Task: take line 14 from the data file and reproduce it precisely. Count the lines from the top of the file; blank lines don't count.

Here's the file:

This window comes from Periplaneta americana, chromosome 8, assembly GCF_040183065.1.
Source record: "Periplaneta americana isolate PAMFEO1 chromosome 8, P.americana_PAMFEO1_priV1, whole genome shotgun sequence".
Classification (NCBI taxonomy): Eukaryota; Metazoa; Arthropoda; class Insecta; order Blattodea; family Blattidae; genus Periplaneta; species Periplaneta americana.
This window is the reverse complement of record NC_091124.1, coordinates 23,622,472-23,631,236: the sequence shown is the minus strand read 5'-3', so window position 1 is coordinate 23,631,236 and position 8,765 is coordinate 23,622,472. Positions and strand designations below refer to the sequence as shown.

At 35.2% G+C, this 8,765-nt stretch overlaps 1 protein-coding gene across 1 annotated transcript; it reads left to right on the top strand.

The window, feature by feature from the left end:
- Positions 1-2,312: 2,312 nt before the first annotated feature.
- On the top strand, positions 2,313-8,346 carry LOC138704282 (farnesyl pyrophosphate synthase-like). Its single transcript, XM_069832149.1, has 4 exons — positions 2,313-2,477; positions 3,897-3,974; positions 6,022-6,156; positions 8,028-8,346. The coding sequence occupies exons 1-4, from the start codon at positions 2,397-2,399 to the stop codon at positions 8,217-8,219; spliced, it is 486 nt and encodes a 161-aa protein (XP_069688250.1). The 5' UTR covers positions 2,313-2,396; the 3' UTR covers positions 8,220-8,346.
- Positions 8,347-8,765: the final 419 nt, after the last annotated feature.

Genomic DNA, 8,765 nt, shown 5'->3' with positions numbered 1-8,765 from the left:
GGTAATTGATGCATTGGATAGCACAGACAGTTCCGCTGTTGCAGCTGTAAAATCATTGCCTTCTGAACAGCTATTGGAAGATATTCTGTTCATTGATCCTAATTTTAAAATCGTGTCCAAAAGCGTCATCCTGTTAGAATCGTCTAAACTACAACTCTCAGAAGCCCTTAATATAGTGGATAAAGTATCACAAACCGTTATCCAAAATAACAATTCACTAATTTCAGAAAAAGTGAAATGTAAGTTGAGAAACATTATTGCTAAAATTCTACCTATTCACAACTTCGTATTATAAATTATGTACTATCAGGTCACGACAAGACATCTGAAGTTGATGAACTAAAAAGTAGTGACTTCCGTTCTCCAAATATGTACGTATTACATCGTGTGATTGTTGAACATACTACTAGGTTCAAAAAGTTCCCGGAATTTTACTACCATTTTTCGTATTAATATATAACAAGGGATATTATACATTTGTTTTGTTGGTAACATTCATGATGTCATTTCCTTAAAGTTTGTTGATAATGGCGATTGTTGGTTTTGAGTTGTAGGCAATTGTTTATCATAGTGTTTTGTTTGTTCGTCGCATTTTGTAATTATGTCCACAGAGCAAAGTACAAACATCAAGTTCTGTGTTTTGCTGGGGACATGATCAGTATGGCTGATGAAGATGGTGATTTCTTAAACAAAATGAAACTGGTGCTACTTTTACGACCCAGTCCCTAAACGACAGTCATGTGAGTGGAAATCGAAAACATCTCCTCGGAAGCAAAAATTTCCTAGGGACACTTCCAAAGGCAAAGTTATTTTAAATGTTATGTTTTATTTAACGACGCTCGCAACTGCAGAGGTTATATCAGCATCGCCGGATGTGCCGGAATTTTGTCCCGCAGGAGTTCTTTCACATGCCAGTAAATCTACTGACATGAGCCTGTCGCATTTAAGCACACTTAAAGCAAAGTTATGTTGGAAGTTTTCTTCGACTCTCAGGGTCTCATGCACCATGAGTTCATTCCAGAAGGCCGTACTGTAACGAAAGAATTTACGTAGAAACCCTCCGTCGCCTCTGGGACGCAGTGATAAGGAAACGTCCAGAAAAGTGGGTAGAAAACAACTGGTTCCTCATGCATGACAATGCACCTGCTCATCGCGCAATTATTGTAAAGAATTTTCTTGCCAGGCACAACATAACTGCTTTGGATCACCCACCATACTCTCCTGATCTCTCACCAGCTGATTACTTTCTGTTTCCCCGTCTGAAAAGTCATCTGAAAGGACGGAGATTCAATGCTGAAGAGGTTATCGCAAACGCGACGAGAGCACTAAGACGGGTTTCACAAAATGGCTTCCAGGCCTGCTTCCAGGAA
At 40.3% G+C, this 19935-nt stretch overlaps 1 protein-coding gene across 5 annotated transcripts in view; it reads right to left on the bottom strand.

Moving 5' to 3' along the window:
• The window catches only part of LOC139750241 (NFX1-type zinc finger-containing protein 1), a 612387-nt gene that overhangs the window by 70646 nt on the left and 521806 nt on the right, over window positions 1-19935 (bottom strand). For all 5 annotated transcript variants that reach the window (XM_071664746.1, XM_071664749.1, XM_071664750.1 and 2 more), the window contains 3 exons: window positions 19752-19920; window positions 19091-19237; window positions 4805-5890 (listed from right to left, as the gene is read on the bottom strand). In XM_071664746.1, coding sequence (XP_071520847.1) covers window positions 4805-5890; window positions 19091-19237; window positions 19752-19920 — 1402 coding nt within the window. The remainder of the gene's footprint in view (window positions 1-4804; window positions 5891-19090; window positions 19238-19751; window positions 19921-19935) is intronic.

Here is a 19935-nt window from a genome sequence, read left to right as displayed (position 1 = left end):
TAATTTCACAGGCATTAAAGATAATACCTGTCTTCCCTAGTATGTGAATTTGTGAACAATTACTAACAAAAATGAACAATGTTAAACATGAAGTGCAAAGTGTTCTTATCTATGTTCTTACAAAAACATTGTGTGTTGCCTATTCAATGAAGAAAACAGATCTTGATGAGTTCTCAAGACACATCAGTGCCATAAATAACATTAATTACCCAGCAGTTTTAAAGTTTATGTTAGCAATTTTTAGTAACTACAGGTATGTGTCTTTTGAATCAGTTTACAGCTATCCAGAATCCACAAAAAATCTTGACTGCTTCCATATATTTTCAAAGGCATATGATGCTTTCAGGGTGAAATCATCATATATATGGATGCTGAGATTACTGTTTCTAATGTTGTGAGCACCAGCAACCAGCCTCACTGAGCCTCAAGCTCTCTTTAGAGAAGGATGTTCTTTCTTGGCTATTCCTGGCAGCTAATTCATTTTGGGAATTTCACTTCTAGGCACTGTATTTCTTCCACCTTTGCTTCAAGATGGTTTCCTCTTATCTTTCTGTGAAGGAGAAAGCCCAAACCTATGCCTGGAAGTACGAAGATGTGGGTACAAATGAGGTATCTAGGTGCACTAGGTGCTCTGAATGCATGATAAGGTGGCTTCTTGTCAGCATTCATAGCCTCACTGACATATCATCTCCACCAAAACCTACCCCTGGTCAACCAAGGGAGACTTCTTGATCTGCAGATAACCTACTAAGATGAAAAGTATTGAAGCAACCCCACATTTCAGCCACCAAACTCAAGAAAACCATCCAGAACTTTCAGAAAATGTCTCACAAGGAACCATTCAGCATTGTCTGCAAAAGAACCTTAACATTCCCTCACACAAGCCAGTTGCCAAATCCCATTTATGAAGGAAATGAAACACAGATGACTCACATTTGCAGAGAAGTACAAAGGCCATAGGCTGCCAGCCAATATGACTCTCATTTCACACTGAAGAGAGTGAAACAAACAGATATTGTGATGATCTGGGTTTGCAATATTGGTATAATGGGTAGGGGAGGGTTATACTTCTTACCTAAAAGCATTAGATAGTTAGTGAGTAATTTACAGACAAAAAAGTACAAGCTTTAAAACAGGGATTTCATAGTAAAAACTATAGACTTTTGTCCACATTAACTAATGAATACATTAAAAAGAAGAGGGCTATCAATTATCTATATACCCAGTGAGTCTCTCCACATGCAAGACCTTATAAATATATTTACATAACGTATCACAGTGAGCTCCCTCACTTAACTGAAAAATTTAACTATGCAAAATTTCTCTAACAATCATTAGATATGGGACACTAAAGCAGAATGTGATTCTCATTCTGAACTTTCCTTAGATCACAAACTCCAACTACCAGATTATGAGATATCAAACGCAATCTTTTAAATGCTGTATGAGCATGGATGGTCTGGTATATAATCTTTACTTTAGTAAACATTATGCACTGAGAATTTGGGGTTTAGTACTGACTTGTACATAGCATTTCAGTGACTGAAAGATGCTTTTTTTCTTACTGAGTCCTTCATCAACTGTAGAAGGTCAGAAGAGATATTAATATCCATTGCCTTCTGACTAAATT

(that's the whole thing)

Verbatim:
• The window catches only part of LOC139750241 (NFX1-type zinc finger-containing protein 1), a 612387-nt gene that overhangs the window by 70646 nt on the left and 521806 nt on the right, over window positions 1-19935 (bottom strand). For all 5 annotated transcript variants that reach the window (XM_071664746.1, XM_071664749.1, XM_071664750.1 and 2 more), the window contains 3 exons: window positions 19752-19920; window positions 19091-19237; window positions 4805-5890 (listed from right to left, as the gene is read on the bottom strand). In XM_071664746.1, coding sequence (XP_071520847.1) covers window positions 4805-5890; window positions 19091-19237; window positions 19752-19920 — 1402 coding nt within the window. The remainder of the gene's footprint in view (window positions 1-4804; window positions 5891-19090; window positions 19238-19751; window positions 19921-19935) is intronic.